Photo by Jalalspages
Originally published Aug. 23, 2009.
Editor’s Note: This Top 10 list debuts a new recurring feature in the Wide Island View. At least once a month, you can count on a new helpful or humorous Top Ten list relating to Japan. If you have an idea for a list or would like to submit your own, please write to the editor at wideislandview (at) gmail (dot) com.
By Joe Meadows
Hiroshima can be a hellishly hot and sweaty place in summer. You know it’s bad when you can feel the sweat trickling down your back just standing there. If you’re looking for relief, here are are my Top Ten ways to beat the heat.
1. Walk in the shade.
This may seem obvious but if you come from the Midwestern United States like I do, then you know that the temperature is controlled by the wind there. In Hiroshima, the sun definitely rules the roost. You’ll notice that the Japanese hide in the shadow of buildings when waiting to cross the street. Heck, I’ve seen them hiding in the shadow of telephone poles.
2. Take a bag, not a pack.
If you can get by without taking a backpack, I highly recommend it. This will help prevent the embarrassment of a huge obnoxious sweat stain on your back due to the lack of air.
3. Keep a change of clothes at work.
I walk about 40 minutes to work each day and in this heat I arrive soaked in sweat. As some long-timers will tell you, there really isn’t any way to avoid this sometimes. That is why I keep a week’s worth of clothes at my school. I arrive in a T-shirt and gym shorts, cool off and then change. Usually you can get the school to give you a locker if you ask for it.
4. Use an umbrella or parasol.
I know it is distinctly unmanly but since I don’t like hats this is about the best way to keep the sun off my delicate lily white skin.
5. Carry a towel.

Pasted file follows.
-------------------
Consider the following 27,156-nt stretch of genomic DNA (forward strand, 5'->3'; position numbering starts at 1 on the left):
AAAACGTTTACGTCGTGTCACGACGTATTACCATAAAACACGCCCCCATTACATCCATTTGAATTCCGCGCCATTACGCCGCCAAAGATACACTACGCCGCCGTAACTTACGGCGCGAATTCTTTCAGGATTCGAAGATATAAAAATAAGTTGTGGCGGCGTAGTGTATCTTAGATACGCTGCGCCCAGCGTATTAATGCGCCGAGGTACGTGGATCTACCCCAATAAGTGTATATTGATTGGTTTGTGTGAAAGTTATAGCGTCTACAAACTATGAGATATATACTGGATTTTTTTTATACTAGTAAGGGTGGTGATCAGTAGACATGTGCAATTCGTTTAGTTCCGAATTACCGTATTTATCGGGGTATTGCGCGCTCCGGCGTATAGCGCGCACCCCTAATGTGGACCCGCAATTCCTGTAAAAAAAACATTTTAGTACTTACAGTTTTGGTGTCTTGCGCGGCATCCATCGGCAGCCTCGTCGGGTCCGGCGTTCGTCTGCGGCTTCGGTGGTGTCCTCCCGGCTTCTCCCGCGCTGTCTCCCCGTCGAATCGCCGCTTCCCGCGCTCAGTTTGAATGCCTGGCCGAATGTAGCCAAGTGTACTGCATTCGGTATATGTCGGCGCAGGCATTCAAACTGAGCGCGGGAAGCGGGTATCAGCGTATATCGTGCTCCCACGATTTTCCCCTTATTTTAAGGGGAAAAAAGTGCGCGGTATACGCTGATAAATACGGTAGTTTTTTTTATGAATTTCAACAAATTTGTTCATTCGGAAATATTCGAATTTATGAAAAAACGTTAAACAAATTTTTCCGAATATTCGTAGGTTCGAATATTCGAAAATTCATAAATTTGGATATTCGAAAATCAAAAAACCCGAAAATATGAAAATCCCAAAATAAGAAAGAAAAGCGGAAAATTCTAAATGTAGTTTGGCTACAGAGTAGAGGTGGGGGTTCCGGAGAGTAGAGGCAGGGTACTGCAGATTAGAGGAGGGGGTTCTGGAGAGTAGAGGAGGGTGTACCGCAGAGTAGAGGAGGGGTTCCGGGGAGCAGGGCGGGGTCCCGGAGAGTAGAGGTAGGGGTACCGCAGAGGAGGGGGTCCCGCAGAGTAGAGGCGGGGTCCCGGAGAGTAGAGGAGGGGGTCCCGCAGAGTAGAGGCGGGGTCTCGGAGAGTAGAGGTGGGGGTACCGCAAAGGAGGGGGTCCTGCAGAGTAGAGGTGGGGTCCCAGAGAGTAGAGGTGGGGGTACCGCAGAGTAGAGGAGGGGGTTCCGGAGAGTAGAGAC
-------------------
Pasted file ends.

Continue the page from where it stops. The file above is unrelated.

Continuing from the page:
Just as the Hitchhiker’s guide recommends, carry a towel with you all the time. It can be small, just make sure it is absorbent because you will be sweating a lot. I don’t recommend a handkerchief unless you get the thicker Japanese kind as these just become a sodden mess after a few minutes.
6. Get a fan.
In Japan, you will often find yourself in stuffy, tiny rooms with no fan or air conditioning. For these instances the folding fan is a wonder. The 100 yen shop has a wide selection. Don’t go for the tiny electric hand-helds as they don’t have the power to really move the air.
7. Get another fan.
If, like me, you aren’t in the main teachers’ room, then you probably don’t have air conditioning. In that case, a small electrical fan perched on your desk can do wonders to keep you from sweating all over those tests you are grading.
8. Use ice gel packs.
Called horeizai (the same name as the ice packs you use to keep your food cool in your lunchbox), these come in two forms. The first time is a glove that holds the icy gel against your wrists. (Your wrists have blood vessels close to the surface so cooling there helps cool your blood and then your body, similar to the way an elephant’s ears work. Look it up!) The other type is a sticky pad made to go under your arms on the sides of your torso. These are used by business men that have to wear a suit jacket to stay cool. Both types stay cool for around an hour.
9. Use alcohol sweat wipes.
These are little packets of wipes with alcohol on them. The Japanese call them ‘Wet Tissue’ but they are nice for removing the ‘sticky’ feeling from sweat drying on your body. Since it is alcohol it can sting, but I find it rather refreshing.
10. Get bamboo shades for the windows of your abode.
They are a bit harder to find now, but you can find these all over the place around the end of May or beginning of June. The bamboo shades are usually hung up outside and they do a great job of blocking out the sun but letting the wind come through. Even with the windows closed, they help keep the apartment cooler while you are away at work.
I’ll leave you with one last tip that won’t keep you any cooler, but will help your clothes last longer. In Japan they sell a little absorbent pad that sticks to the armpit of your shirts called asekyuushuu paddo (sweat sucking pad). I often see them at my local Fuji Grand. These can really be helpful for protecting your shirts from getting the dreaded pit stains and make them last a little longer.